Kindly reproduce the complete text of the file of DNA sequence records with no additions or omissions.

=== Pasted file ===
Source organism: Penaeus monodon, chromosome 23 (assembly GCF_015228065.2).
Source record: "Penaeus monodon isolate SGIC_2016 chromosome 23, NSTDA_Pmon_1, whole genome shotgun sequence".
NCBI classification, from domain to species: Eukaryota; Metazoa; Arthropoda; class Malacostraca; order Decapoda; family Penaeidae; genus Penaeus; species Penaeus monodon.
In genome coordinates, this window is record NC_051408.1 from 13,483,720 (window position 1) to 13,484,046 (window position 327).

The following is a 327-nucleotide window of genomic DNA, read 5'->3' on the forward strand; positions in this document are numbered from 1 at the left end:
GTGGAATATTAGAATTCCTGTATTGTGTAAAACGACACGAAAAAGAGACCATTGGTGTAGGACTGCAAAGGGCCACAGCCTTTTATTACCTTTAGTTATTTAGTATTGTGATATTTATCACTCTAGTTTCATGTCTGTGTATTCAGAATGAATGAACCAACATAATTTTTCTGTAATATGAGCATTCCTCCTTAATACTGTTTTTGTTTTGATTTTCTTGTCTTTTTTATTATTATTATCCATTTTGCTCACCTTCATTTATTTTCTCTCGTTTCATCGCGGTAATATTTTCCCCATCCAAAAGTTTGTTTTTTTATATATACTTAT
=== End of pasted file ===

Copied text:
Source organism: Penaeus monodon, chromosome 23 (assembly GCF_015228065.2).
Source record: "Penaeus monodon isolate SGIC_2016 chromosome 23, NSTDA_Pmon_1, whole genome shotgun sequence".
NCBI classification, from domain to species: Eukaryota; Metazoa; Arthropoda; class Malacostraca; order Decapoda; family Penaeidae; genus Penaeus; species Penaeus monodon.
In genome coordinates, this window is record NC_051408.1 from 13,483,720 (window position 1) to 13,484,046 (window position 327).

The following is a 327-nucleotide window of genomic DNA, read 5'->3' on the forward strand; positions in this document are numbered from 1 at the left end:
GTGGAATATTAGAATTCCTGTATTGTGTAAAACGACACGAAAAAGAGACCATTGGTGTAGGACTGCAAAGGGCCACAGCCTTTTATTACCTTTAGTTATTTAGTATTGTGATATTTATCACTCTAGTTTCATGTCTGTGTATTCAGAATGAATGAACCAACATAATTTTTCTGTAATATGAGCATTCCTCCTTAATACTGTTTTTGTTTTGATTTTCTTGTCTTTTTTATTATTATTATCCATTTTGCTCACCTTCATTTATTTTCTCTCGTTTCATCGCGGTAATATTTTCCCCATCCAAAAGTTTGTTTTTTTATATATACTTAT